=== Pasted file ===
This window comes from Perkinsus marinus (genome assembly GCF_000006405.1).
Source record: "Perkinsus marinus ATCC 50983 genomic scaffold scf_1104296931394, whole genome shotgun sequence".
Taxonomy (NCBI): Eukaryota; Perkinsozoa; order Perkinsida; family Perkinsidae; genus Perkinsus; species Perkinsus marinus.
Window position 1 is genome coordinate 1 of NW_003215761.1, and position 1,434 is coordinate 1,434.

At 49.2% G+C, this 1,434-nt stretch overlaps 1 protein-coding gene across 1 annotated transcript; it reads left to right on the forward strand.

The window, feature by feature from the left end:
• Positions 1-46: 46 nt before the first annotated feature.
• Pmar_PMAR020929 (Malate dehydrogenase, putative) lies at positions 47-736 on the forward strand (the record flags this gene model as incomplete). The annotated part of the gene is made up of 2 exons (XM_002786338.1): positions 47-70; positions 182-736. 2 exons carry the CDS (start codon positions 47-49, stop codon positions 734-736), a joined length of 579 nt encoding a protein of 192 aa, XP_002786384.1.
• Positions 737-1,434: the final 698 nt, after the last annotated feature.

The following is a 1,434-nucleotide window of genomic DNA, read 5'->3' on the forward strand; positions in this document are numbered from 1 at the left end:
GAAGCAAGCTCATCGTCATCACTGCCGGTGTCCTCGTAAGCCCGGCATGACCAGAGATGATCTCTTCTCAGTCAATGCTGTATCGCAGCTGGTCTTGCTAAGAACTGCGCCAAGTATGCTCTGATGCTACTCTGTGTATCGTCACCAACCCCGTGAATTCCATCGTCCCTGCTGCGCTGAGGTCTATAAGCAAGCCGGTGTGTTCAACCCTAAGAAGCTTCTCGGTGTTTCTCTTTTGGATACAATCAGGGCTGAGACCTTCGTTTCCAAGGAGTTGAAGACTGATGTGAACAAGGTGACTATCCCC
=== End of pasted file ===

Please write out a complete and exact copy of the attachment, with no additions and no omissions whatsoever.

This window comes from Perkinsus marinus (genome assembly GCF_000006405.1).
Source record: "Perkinsus marinus ATCC 50983 genomic scaffold scf_1104296931394, whole genome shotgun sequence".
Taxonomy (NCBI): Eukaryota; Perkinsozoa; order Perkinsida; family Perkinsidae; genus Perkinsus; species Perkinsus marinus.
Window position 1 is genome coordinate 1 of NW_003215761.1, and position 1,434 is coordinate 1,434.

At 49.2% G+C, this 1,434-nt stretch overlaps 1 protein-coding gene across 1 annotated transcript; it reads left to right on the forward strand.

The window, feature by feature from the left end:
• Positions 1-46: 46 nt before the first annotated feature.
• Pmar_PMAR020929 (Malate dehydrogenase, putative) lies at positions 47-736 on the forward strand (the record flags this gene model as incomplete). The annotated part of the gene is made up of 2 exons (XM_002786338.1): positions 47-70; positions 182-736. 2 exons carry the CDS (start codon positions 47-49, stop codon positions 734-736), a joined length of 579 nt encoding a protein of 192 aa, XP_002786384.1.
• Positions 737-1,434: the final 698 nt, after the last annotated feature.

The following is a 1,434-nucleotide window of genomic DNA, read 5'->3' on the forward strand; positions in this document are numbered from 1 at the left end:
GAAGCAAGCTCATCGTCATCACTGCCGGTGTCCTCGTAAGCCCGGCATGACCAGAGATGATCTCTTCTCAGTCAATGCTGTATCGCAGCTGGTCTTGCTAAGAACTGCGCCAAGTATGCTCTGATGCTACTCTGTGTATCGTCACCAACCCCGTGAATTCCATCGTCCCTGCTGCGCTGAGGTCTATAAGCAAGCCGGTGTGTTCAACCCTAAGAAGCTTCTCGGTGTTTCTCTTTTGGATACAATCAGGGCTGAGACCTTCGTTTCCAAGGAGTTGAAGACTGATGTGAACAAGGTGACTATCCCC